I make no apologies to anyone for my love of this nation. I am the grandson of immigrants who came here with virtually nothing. They reared their children — 10 of them all told on both sides of my family lineage. They all enjoyed success and brought families of their own into this world.

I, of course, was one of them.

We hear so much these days about the divisions that run deep throughout our society. I admit they exist. They make me mightily uncomfortable. I don’t like the tone of the political discourse these days. However, not a single aspect of it makes me love this country any less than I always have.

I am a sucker for Independence Day pageantry. I love parades. The patriotic music makes my soul soar.

I’ll admit that I do not stand and salute the Stars and Stripes when they play the National Anthem. I have seen my fellow veterans do that. Such outward public displays of patriotism look to me to be a form of showing off, of making a spectacle of oneself. I prefer instead to take off my cap, put my hand over my heart and sing the anthem loudly … even if it’s more than a bit off tune

The protests over shoe companies, over the late Kate Smith’s “God Bless America,” over athletes “taking a knee”? I take no part in any of that. None of that interests me in the least.

I stand and salute the nation I love without condition. It’s not the perfect nation. It merely is the best one on Earth. I am proud to be one of her sons.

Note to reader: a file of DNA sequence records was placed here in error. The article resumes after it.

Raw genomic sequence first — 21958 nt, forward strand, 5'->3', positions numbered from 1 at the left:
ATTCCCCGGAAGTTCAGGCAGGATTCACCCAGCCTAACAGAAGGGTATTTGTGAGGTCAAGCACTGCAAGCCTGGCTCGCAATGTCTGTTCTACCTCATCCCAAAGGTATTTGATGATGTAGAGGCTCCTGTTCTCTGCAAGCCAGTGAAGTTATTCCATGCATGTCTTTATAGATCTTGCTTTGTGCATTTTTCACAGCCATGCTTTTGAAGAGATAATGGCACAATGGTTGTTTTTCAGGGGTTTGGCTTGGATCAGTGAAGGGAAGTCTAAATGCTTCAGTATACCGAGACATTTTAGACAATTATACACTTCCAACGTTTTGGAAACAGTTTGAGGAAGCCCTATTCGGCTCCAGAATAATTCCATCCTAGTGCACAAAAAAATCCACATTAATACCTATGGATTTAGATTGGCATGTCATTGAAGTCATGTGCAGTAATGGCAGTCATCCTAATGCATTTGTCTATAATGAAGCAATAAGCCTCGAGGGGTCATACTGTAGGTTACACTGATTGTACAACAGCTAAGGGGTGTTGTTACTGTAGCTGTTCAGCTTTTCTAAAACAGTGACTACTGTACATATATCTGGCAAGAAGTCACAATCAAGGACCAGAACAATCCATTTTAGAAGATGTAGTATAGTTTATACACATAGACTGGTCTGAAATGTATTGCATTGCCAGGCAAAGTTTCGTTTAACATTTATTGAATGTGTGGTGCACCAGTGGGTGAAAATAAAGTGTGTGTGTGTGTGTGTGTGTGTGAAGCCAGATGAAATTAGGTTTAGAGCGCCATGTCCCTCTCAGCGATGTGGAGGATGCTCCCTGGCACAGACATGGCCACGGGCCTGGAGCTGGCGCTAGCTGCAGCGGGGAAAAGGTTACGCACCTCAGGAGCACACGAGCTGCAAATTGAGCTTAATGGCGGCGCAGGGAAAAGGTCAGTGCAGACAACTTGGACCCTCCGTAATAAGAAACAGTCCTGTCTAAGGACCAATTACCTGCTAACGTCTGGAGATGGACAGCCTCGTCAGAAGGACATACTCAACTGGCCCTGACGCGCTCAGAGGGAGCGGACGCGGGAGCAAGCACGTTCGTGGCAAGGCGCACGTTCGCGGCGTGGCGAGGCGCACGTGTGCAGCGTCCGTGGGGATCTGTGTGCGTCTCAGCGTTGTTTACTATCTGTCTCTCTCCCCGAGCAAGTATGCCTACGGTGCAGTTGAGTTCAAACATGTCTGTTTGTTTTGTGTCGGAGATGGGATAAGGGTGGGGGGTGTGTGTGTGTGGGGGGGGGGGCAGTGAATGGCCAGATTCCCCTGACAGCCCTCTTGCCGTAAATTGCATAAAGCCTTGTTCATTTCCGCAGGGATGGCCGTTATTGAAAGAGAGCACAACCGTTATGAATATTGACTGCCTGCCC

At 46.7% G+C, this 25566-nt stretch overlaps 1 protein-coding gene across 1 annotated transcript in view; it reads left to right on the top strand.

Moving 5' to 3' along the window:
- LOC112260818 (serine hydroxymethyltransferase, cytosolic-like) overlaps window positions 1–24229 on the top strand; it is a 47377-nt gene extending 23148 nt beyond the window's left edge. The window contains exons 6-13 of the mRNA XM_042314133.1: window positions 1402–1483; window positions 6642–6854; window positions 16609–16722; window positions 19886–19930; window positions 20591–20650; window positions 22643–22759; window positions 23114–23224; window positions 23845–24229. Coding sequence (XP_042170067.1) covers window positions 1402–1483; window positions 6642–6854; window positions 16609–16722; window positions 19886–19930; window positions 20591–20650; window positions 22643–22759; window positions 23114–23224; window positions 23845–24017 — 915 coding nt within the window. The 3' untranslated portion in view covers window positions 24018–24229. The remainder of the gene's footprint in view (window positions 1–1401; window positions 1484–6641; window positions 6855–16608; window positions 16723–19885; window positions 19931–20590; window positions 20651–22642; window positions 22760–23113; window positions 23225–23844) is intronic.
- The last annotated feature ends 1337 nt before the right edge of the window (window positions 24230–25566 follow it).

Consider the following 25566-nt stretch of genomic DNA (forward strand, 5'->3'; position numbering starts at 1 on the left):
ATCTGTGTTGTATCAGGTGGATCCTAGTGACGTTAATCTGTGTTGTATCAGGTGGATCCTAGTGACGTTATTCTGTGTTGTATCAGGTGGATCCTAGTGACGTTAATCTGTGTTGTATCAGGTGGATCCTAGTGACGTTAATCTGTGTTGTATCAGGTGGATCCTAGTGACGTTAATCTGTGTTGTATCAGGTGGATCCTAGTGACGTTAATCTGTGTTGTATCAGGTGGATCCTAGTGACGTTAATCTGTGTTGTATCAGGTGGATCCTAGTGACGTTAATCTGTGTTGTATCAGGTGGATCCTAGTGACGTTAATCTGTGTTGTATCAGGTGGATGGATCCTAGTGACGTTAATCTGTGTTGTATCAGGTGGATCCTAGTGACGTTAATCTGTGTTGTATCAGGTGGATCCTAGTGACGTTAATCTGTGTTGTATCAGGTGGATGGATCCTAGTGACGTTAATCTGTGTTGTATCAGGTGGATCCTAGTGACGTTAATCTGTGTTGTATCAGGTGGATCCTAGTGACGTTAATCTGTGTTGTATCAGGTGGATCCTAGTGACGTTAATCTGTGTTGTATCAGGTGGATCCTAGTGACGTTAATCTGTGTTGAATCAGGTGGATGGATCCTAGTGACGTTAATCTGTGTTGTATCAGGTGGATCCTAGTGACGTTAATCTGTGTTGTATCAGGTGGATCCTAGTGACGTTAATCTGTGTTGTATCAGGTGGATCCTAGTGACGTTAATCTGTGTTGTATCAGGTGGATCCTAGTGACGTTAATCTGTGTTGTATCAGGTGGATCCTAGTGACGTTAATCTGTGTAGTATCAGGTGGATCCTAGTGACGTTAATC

Shut up, Lou Dobbs!

Lou Dobbs doesn’t know what he’s talking about when he calls American general-grade officers “snowflakes.”

The Fox News business correspondent/talking head stepped in it with a comment about the generals’ opposition to the militarization of the Fourth of July celebration set for tonight in the nation’s capital.

“No wonder” they haven’t won a war since 1991, Dobbs wrote on Twitter, which lit up in return over Dobbs’ ridiculous bloviation.

Dobbs takes heat

Just for giggles, I sought to look up Dobbs’ background and came up empty in the hunt for any military experience. I am not suggesting that military critics who didn’t serve are not qualified to offer criticism of the brass. I am suggesting, though, that service in the military might have tempered Dobbs’ statements about the brass’ opposition to what Donald Trump is seeking to do with the nation’s tradition of honoring its independence.

And what, therefore, does the commander in chief think of the criticism from the ranks?

For his part, the president has been tweeting all day, apparently, about the thrill of seeing the finest military hardware on Earth while the nation commemorates its independence from colonial rule in the late 18th century.